RBS to sell €1.4bn portfolio of Irish property loans

Move is in line with bank’s plan to strengthen its capital position

RBS will receive up to £1.1 billion (€1.4bn) in cash for the portfolio. (Photograph: Simon Dawson/Bloomberg)

RBS will receive up to £1.1 billion (€1.4bn) in cash for the portfolio. (Photograph: Simon Dawson/Bloomberg)

 

Ulster Bank’s parent the Royal Bank of Scotland Group (RBS) is to sell a portfolio of Irish prooperty loans to an entity controlled by Cerberus, a US private investment manager.

RBS will receive up to £1.1 billion (€1.4 billion) in cash for the portfolio and the transaction is expected to close in the first quarter of 2015.

The deal follows RBS’s plan to reduce assets in its RBS Capital Resolution division - its internal bad bank - and is in line with the bank’s plan “to strengthen its capital position and reduce higher risk exposures”.

RBS said that the carrying value of the loans is £1 billion, the gross assets are £4.8 billion and generated a loss of €800 million, principally impairment provisions, in the year to December 31st 2013.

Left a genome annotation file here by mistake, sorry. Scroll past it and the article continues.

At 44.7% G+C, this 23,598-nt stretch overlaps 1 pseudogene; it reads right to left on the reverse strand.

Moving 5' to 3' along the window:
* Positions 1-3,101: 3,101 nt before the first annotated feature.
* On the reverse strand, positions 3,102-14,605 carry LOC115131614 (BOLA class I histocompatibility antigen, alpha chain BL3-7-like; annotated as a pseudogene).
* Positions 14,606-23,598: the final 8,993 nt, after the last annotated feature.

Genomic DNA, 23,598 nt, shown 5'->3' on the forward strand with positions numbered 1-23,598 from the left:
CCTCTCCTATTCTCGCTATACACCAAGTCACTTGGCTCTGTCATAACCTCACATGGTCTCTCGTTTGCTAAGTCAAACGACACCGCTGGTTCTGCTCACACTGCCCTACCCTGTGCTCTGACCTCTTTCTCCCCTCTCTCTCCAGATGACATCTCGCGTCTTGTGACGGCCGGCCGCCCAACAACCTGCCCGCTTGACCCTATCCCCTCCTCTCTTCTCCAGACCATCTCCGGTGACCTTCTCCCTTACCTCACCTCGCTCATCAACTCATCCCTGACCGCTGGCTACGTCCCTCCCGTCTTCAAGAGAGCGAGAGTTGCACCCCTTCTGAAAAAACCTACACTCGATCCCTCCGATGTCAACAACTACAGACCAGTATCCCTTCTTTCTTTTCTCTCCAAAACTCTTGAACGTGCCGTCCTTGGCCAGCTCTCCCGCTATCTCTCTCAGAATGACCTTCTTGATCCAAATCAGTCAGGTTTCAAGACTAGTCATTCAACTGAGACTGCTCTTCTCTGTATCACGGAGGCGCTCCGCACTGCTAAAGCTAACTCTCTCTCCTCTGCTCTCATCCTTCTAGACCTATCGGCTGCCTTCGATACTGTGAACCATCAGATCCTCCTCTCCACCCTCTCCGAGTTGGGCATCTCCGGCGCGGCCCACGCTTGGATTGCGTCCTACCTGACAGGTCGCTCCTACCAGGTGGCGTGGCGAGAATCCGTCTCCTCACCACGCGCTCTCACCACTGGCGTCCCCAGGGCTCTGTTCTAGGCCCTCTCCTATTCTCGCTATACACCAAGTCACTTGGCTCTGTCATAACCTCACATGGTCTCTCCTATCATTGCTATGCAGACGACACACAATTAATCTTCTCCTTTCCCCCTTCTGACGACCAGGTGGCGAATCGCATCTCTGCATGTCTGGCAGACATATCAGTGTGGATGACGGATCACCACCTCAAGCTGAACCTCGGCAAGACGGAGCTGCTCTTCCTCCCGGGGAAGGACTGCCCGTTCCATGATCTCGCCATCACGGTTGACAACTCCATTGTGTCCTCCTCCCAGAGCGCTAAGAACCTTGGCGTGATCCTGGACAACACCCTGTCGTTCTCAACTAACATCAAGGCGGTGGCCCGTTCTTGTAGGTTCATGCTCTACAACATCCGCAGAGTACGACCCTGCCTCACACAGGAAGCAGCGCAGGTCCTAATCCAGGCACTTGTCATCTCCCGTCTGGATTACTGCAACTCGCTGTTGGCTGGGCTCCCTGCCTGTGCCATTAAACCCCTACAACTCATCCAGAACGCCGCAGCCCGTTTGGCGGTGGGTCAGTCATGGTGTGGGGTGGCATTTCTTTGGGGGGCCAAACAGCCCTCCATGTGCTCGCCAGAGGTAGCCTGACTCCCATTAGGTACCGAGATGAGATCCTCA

Cerberus has aquired other Irish assets of late, including Nama’s entire Northern Ireland property book known as Project Eagle, and waste firm Greenstar.

RBS has lost billion of pounds in the Irish property crash, but in October decided to keep the business after a five-month review. Chief executive Ross McEwan put the Irish loans that RBS does not want into a “bad bank” of assets it wants to sell or run down and said the remaining smaller Irish business could deliver attractive returns in the future.

Mr McEwan last week said he did not expect to get back the £15 billion in capital the bank had sunk into its local Ulster Bank business since the financial crash, however.

He told The Irish Times that was “part of the price of us actually having to save the business” and said the business could deliver 10-12 per cent return on equity in the next four to five years.